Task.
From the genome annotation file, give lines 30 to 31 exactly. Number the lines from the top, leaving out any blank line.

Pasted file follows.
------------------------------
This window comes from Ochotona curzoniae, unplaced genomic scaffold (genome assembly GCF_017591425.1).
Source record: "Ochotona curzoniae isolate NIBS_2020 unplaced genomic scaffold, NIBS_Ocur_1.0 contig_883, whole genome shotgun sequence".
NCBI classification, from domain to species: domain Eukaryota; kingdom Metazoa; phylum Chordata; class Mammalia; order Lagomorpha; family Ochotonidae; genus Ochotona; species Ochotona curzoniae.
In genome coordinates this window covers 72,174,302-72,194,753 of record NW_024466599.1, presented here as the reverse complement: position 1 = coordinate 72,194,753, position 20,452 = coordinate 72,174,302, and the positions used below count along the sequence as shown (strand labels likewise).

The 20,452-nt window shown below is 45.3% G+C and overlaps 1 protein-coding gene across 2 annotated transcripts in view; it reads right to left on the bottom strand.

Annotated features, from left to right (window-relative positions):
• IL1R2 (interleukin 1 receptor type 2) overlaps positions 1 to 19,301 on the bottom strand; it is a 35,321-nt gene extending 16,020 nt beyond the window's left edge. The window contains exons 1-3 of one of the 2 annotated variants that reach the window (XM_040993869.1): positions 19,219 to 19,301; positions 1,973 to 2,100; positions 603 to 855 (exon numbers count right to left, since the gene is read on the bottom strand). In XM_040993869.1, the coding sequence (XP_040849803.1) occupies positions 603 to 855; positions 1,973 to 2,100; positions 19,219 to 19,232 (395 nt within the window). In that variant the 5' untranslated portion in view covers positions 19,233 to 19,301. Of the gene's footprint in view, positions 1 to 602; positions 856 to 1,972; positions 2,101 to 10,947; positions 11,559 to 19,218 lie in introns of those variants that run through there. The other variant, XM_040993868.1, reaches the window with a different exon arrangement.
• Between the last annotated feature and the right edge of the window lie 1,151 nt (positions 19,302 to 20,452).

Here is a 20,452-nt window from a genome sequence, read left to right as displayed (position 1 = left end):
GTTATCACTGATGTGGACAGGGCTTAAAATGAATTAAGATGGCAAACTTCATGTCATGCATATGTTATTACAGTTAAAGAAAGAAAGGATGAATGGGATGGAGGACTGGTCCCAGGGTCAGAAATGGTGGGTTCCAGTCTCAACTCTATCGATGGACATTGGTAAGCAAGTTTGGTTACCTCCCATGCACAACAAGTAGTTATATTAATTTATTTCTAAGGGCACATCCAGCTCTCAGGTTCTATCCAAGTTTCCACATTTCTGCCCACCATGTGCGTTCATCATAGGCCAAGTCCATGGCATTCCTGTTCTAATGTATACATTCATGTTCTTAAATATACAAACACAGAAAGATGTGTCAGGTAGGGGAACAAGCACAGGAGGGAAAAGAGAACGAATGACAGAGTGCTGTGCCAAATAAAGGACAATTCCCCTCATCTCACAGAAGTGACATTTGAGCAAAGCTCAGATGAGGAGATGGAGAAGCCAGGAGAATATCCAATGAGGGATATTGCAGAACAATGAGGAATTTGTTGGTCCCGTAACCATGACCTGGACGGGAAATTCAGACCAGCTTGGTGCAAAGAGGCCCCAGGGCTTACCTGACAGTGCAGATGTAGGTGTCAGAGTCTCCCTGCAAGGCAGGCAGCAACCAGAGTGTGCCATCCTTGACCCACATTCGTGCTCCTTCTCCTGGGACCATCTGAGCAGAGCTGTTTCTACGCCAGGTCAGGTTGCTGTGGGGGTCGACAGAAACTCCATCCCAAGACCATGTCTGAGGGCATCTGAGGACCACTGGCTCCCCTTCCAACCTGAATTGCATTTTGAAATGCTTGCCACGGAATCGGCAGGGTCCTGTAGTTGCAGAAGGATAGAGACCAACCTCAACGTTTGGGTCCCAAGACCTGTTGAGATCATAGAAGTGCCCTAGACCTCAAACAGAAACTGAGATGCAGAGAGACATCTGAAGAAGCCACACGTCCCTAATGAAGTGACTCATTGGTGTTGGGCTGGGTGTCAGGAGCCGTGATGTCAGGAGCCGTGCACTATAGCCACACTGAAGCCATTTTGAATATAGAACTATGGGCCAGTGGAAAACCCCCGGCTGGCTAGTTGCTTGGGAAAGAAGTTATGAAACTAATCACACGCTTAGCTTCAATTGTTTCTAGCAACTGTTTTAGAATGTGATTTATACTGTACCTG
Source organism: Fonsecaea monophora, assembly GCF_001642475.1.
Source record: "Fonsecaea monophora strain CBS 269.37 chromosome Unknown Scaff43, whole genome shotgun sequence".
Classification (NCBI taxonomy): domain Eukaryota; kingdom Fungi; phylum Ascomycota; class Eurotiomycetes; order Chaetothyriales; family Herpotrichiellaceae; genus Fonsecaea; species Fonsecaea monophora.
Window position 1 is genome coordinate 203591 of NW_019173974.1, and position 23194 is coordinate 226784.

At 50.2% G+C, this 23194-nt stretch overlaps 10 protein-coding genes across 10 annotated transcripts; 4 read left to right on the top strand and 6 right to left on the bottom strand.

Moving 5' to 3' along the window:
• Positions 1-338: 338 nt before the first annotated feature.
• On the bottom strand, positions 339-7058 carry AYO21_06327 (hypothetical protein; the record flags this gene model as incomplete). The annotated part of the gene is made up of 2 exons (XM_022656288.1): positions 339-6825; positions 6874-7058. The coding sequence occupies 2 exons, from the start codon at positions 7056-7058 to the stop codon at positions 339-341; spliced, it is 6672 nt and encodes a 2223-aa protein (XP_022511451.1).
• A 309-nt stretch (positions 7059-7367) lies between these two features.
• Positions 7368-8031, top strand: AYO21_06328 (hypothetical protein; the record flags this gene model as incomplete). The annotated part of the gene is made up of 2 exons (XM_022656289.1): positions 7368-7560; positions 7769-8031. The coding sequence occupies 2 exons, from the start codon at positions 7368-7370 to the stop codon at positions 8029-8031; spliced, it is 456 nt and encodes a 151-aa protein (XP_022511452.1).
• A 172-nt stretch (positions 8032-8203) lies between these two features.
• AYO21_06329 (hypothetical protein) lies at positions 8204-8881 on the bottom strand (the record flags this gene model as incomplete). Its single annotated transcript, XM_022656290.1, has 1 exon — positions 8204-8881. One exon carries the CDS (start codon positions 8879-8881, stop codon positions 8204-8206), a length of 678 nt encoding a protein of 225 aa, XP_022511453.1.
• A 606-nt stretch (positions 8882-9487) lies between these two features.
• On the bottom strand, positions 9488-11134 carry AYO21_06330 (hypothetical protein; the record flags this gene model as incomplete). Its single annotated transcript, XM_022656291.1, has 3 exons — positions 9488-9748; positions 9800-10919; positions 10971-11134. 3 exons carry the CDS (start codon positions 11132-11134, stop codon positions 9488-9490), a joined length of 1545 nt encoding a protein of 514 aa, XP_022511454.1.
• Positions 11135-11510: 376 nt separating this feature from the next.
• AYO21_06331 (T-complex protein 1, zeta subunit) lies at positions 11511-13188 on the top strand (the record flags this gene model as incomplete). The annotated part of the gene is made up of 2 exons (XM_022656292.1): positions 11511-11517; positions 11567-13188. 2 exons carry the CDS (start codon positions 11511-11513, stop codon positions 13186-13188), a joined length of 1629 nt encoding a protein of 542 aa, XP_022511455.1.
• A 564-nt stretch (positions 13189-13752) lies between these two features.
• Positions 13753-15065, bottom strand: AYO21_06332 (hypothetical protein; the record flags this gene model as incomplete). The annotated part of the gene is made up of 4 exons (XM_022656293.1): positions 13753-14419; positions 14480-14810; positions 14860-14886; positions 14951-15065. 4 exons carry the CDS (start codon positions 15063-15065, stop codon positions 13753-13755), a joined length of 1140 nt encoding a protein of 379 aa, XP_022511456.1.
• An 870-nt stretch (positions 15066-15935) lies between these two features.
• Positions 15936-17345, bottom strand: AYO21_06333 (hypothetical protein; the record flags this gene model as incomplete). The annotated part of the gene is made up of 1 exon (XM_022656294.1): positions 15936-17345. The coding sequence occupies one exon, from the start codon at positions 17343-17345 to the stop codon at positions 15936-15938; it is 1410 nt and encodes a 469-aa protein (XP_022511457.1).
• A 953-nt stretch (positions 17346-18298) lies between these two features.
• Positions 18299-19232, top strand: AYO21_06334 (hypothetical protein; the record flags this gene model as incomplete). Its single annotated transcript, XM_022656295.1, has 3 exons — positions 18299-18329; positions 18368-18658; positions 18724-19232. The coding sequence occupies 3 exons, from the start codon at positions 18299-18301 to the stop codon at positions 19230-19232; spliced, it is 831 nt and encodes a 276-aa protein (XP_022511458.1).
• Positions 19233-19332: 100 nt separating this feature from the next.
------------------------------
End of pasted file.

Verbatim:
• Positions 15936-17345, bottom strand: AYO21_06333 (hypothetical protein; the record flags this gene model as incomplete). The annotated part of the gene is made up of 1 exon (XM_022656294.1): positions 15936-17345. The coding sequence occupies one exon, from the start codon at positions 17343-17345 to the stop codon at positions 15936-15938; it is 1410 nt and encodes a 469-aa protein (XP_022511457.1).
• A 953-nt stretch (positions 17346-18298) lies between these two features.